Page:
Author Topic: why dont apple manufacture iphones/mac with cob,if dont want people fix them?  (Read 747 times)

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Offline aqarwaen

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why dont apple just manufacture iphones/macbooks with cob,if apple dont want people fix them?
I am not expert...but  if  i understand correct cob(chip on board) would render all repair attempts nearly imposible + would save some manufacture cost on large scale.
and with this i mean every single chip on iphone/mac board would deliberately be cob,to prevent people repair themself or make it near impossible.

so why dont apple and other manufacturers wont do it?whats reason why apple,samsung and ohters big electronic manufacturers dont use it?
« Last Edit: April 17, 2019, 07:09:28 pm by aqarwaen »
 

Offline helius

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The simple reason is that there are much more important design criteria than the goal of frustrating repair, which it has never really been proven that they do.
COB is a method of connecting a bare die to a board using bond wires. It is used on cheap electronics to save the cost of chip packaging. What is wrong with COB?
1. Since it connects bond wires from the top of the die to the board, the pads must be outside the die footprint. This is a total obstacle to dense PCBAs like on today's cellphones and computers. Additionally, the number of I/Os on the die itself is limited by wire bonding. More I/Os are possible with flip chips and especially with multilevel packages.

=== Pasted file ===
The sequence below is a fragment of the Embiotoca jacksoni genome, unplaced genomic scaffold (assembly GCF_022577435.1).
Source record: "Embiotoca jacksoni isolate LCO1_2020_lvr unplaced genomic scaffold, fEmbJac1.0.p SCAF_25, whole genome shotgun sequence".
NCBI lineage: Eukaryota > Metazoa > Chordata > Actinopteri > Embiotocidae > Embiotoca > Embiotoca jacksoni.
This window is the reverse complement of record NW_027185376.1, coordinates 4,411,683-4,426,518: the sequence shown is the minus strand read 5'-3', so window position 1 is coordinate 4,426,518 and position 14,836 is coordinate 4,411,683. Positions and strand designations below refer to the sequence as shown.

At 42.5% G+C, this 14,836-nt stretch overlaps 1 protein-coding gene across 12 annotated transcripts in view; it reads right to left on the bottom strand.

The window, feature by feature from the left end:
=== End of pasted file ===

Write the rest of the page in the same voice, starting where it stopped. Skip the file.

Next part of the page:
2. Chips are tested in two stages: first, a wafer test does a very brief functional check over all dice prior to singulation. The bad dice are marked with a paint dot and thrown away, the good dice are packaged. After packaging, testing can be more intensive and identify chips with different performance levels (binning) as well as defects that cause reliability issues (margining). This intensive testing cannot be done for COBs, so they would cause failure rate of PCBA to increase.
3. Epoxy blob doesn't have such good thermal performance as you can get with integrated heat slug packages.
 

Offline tooki

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Apple doesn’t go out of its way to frustrate repairs; they just don’t prioritize third party repairability.

Anyhow, IIRC they’re using stacked SOCs and stacked PCBs. I don’t think you can do this with COB. Additionally, COB is used for devices without too many leads. But the SOCs have far too many pins, meaning that you’d need a ton of PCB space to put all the leads at the periphery of the SOC. This would frustrate the goal of compactness. They already use chip-scale packaging for some ICs, where the BGA has no actual package, and the balls are simply attached to the die. (Is this called flip chip? I forget.)
 
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Offline helius

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CSPs are flipped, but the term flip chip (among its other meanings) is currently used for die-down packages using solder bumps and interposers. CSP is the same if you delete the interposer and just put the bumps down against the PCB.
« Last Edit: April 17, 2019, 08:54:57 pm by helius »
 
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Online amyk

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Stop giving them ideas... |O

CSP is effectively COB without the epoxy.

If they wanted to make it nearly impossible to repair they could've done it already even with regular components --- just pot the whole thing and weld the case shut.
 


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